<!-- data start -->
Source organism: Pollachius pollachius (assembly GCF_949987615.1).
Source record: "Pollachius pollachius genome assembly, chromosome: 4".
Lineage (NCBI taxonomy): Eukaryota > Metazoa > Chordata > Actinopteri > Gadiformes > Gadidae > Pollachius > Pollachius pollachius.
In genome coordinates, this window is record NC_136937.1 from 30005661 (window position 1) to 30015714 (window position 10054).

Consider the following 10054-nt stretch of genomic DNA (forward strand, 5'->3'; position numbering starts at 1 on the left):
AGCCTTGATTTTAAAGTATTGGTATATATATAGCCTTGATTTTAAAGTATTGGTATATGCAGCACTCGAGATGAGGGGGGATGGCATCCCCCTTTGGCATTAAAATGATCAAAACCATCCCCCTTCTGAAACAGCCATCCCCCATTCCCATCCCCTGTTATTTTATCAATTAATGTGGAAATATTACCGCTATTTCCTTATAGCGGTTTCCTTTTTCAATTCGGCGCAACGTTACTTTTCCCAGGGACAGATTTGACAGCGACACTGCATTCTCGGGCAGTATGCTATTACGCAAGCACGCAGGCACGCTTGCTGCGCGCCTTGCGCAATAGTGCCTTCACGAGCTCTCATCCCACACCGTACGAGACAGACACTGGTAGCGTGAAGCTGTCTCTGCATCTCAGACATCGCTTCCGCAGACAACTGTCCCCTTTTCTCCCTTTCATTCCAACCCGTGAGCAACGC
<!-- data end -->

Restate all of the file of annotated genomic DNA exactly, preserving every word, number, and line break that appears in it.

Source organism: Pollachius pollachius (assembly GCF_949987615.1).
Source record: "Pollachius pollachius genome assembly, chromosome: 4".
Lineage (NCBI taxonomy): Eukaryota > Metazoa > Chordata > Actinopteri > Gadiformes > Gadidae > Pollachius > Pollachius pollachius.
In genome coordinates, this window is record NC_136937.1 from 30005661 (window position 1) to 30015714 (window position 10054).

Consider the following 10054-nt stretch of genomic DNA (forward strand, 5'->3'; position numbering starts at 1 on the left):
AGCCTTGATTTTAAAGTATTGGTATATATATAGCCTTGATTTTAAAGTATTGGTATATGCAGCACTCGAGATGAGGGGGGATGGCATCCCCCTTTGGCATTAAAATGATCAAAACCATCCCCCTTCTGAAACAGCCATCCCCCATTCCCATCCCCTGTTATTTTATCAATTAATGTGGAAATATTACCGCTATTTCCTTATAGCGGTTTCCTTTTTCAATTCGGCGCAACGTTACTTTTCCCAGGGACAGATTTGACAGCGACACTGCATTCTCGGGCAGTATGCTATTACGCAAGCACGCAGGCACGCTTGCTGCGCGCCTTGCGCAATAGTGCCTTCACGAGCTCTCATCCCACACCGTACGAGACAGACACTGGTAGCGTGAAGCTGTCTCTGCATCTCAGACATCGCTTCCGCAGACAACTGTCCCCTTTTCTCCCTTTCATTCCAACCCGTGAGCAACGC